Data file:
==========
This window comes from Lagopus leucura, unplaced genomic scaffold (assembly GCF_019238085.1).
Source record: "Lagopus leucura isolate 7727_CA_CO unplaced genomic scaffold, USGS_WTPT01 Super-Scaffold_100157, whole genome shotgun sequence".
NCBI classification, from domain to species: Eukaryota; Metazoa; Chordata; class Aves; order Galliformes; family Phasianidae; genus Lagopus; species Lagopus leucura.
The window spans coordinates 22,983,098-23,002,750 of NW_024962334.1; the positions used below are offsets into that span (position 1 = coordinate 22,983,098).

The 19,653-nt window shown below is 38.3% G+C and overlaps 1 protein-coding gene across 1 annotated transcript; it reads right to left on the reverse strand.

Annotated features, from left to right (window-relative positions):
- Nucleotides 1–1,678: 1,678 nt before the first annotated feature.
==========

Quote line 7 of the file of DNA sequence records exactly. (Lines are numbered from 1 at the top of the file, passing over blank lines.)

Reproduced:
- Nucleotides 1–1,678: 1,678 nt before the first annotated feature.